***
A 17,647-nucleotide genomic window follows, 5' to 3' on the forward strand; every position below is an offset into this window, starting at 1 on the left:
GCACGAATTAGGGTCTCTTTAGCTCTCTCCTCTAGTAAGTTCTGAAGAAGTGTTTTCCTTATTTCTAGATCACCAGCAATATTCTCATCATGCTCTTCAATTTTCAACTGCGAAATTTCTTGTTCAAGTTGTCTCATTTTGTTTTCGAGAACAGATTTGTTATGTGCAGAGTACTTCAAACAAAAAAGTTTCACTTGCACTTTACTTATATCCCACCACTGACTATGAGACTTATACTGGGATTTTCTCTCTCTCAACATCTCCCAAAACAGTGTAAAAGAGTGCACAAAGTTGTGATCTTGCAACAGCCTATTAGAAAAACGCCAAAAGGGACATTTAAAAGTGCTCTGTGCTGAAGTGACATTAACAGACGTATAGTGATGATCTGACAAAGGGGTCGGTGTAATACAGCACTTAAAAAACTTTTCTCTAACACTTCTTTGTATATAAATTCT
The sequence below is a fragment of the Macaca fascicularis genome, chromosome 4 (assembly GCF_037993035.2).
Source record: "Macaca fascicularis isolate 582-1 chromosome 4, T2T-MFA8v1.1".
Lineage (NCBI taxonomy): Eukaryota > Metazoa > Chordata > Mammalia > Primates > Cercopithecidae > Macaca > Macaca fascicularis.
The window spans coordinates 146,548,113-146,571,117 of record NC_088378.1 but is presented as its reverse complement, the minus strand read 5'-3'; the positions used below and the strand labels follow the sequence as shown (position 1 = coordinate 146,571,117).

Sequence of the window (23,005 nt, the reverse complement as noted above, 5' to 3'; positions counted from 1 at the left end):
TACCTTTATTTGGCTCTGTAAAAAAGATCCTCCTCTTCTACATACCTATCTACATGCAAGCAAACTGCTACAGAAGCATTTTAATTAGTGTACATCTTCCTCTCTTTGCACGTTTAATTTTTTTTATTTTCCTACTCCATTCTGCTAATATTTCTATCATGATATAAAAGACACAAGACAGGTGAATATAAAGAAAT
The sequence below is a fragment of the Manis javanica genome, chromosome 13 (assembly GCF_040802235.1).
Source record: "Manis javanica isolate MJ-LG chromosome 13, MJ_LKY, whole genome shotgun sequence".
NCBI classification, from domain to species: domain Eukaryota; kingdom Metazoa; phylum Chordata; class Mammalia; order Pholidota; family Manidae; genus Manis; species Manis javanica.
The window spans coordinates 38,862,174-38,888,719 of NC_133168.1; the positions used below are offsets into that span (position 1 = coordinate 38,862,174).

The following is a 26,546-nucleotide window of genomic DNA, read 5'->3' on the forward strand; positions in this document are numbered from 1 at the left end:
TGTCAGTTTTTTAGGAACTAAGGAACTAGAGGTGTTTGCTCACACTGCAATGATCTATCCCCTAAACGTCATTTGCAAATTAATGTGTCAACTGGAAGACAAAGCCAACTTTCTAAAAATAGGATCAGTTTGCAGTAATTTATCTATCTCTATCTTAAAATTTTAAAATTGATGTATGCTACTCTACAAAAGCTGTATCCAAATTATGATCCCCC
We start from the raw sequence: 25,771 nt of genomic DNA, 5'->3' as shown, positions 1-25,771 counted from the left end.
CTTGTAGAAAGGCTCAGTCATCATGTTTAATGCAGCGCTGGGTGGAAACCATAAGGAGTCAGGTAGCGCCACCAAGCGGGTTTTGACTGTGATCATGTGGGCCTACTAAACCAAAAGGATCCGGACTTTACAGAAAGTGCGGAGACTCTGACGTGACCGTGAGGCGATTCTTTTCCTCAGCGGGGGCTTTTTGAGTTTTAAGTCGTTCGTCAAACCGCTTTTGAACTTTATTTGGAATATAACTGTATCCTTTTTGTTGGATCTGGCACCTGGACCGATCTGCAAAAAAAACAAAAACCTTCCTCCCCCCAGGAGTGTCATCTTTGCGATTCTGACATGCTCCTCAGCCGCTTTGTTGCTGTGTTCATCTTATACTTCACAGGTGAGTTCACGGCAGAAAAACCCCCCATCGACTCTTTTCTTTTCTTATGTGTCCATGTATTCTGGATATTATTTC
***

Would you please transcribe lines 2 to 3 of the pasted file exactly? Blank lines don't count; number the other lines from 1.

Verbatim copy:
GCACGAATTAGGGTCTCTTTAGCTCTCTCCTCTAGTAAGTTCTGAAGAAGTGTTTTCCTTATTTCTAGATCACCAGCAATATTCTCATCATGCTCTTCAATTTTCAACTGCGAAATTTCTTGTTCAAGTTGTCTCATTTTGTTTTCGAGAACAGATTTGTTATGTGCAGAGTACTTCAAACAAAAAAGTTTCACTTGCACTTTACTTATATCCCACCACTGACTATGAGACTTATACTGGGATTTTCTCTCTCTCAACATCTCCCAAAACAGTGTAAAAGAGTGCACAAAGTTGTGATCTTGCAACAGCCTATTAGAAAAACGCCAAAAGGGACATTTAAAAGTGCTCTGTGCTGAAGTGACATTAACAGACGTATAGTGATGATCTGACAAAGGGGTCGGTGTAATACAGCACTTAAAAAACTTTTCTCTAACACTTCTTTGTATATAAATTCT
The sequence below is a fragment of the Macaca fascicularis genome, chromosome 4 (assembly GCF_037993035.2).